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Barriers in implementation of evidence-based practice: Supported employment in Swedish context

Hasson, Henna LU ; Fred, Mats LU orcid and Bejerholm, Ulrika LU (2011) In Journal of Health Organisation & Management 25(3). p.332-345
Abstract
PURPOSE:

The aim of this paper is to identify initial barriers influencing implementation of supported employment (SE). SE, according to the individual placement and support (IPS) approach, has been recognised as an evidence-based method to help people with severe mental illness to find regular employment.



DESIGN/METHODOLOGY/APPROACH:

A systematic implementation evaluation of the first randomised controlled SE (IPS) trial in Sweden was conducted in August 2008 and August 2009. Data were collected on a regular basis from SE employment specialists, process heads, clients and representatives from mental health care units and vocational services (social insurance and public employment offices) using... (More)
PURPOSE:

The aim of this paper is to identify initial barriers influencing implementation of supported employment (SE). SE, according to the individual placement and support (IPS) approach, has been recognised as an evidence-based method to help people with severe mental illness to find regular employment.



DESIGN/METHODOLOGY/APPROACH:

A systematic implementation evaluation of the first randomised controlled SE (IPS) trial in Sweden was conducted in August 2008 and August 2009. Data were collected on a regular basis from SE employment specialists, process heads, clients and representatives from mental health care units and vocational services (social insurance and public employment offices) using interviews, non-participant observations and document analysis.



FINDINGS:

SE employment specialists reported that existing regulations for social insurance and employment regulations presented major obstacles to implementation. Difficulties were reported in cooperation with handling officers at the vocational services. Scepticism towards persons with mental illness was common and employers expected to receive subsidies if they hired a person with mental illness. SE participants expressed fear of losing their social benefits.



ORIGINALITY/VALUE:

The results illuminate a collision between an innovative evidence-based practice and the existing systems for social benefits and work rehabilitation. (Less)
Please use this url to cite or link to this publication:
author
; and
organization
publishing date
type
Contribution to journal
publication status
published
subject
in
Journal of Health Organisation & Management
volume
25
issue
3
pages
332 - 345
publisher
Emerald Group Publishing Limited
external identifiers
  • pmid:21845986
  • scopus:79959596891
  • pmid:21845986
ISSN
1758-7247
DOI
10.1108/14777261111143563
language
English
LU publication?
yes
additional info
The information about affiliations in this record was updated in December 2015. The record was previously connected to the following departments: Division of Occupational Therapy (Closed 2012) (013025000), The VĂ¥rdal Institute (016540000), Department of Business Administration (012003000)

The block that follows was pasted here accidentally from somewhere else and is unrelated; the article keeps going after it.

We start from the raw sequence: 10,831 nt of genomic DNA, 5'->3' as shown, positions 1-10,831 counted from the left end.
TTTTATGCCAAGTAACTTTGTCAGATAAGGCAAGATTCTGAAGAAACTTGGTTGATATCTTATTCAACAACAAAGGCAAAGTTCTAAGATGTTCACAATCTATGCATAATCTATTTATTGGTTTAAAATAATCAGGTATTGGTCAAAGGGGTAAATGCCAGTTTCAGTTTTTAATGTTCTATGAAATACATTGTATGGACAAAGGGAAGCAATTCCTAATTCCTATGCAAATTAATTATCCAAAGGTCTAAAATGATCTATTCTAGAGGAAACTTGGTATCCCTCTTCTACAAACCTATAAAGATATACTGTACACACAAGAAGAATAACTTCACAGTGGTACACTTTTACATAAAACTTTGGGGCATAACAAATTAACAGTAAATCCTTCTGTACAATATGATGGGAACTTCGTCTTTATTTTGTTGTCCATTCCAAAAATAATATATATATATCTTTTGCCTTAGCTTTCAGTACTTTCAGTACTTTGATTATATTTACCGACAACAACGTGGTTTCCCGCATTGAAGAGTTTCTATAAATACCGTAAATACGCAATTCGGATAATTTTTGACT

id
913c511d-5cc9-4e18-b932-3bbaec3362fe (old id 2151016)
alternative location
http://www.ncbi.nlm.nih.gov/pubmed/21845986?dopt=Abstract
date added to LUP
2016-04-04 08:55:08
date last changed
2021-08-25 02:10:20
@article{913c511d-5cc9-4e18-b932-3bbaec3362fe,
  abstract     = {PURPOSE:<br/><br>
The aim of this paper is to identify initial barriers influencing implementation of supported employment (SE). SE, according to the individual placement and support (IPS) approach, has been recognised as an evidence-based method to help people with severe mental illness to find regular employment.<br/><br>
<br/><br>
DESIGN/METHODOLOGY/APPROACH:<br/><br>
A systematic implementation evaluation of the first randomised controlled SE (IPS) trial in Sweden was conducted in August 2008 and August 2009. Data were collected on a regular basis from SE employment specialists, process heads, clients and representatives from mental health care units and vocational services (social insurance and public employment offices) using interviews, non-participant observations and document analysis.<br/><br>
<br/><br>
FINDINGS:<br/><br>
SE employment specialists reported that existing regulations for social insurance and employment regulations presented major obstacles to implementation. Difficulties were reported in cooperation with handling officers at the vocational services. Scepticism towards persons with mental illness was common and employers expected to receive subsidies if they hired a person with mental illness. SE participants expressed fear of losing their social benefits.<br/><br>
<br/><br>
ORIGINALITY/VALUE:<br/><br>
The results illuminate a collision between an innovative evidence-based practice and the existing systems for social benefits and work rehabilitation.},
  author       = {Hasson, Henna and Fred, Mats and Bejerholm, Ulrika},
  issn         = {1758-7247},
  language     = {eng},
  number       = {3},
  pages        = {332--345},
  publisher    = {Emerald Group Publishing Limited},
  series       = {Journal of Health Organisation & Management},
  title        = {Barriers in implementation of evidence-based practice: Supported employment in Swedish context},
  url          = {http://dx.doi.org/10.1108/14777261111143563},
  doi          = {10.1108/14777261111143563},
  volume       = {25},
  year         = {2011},
}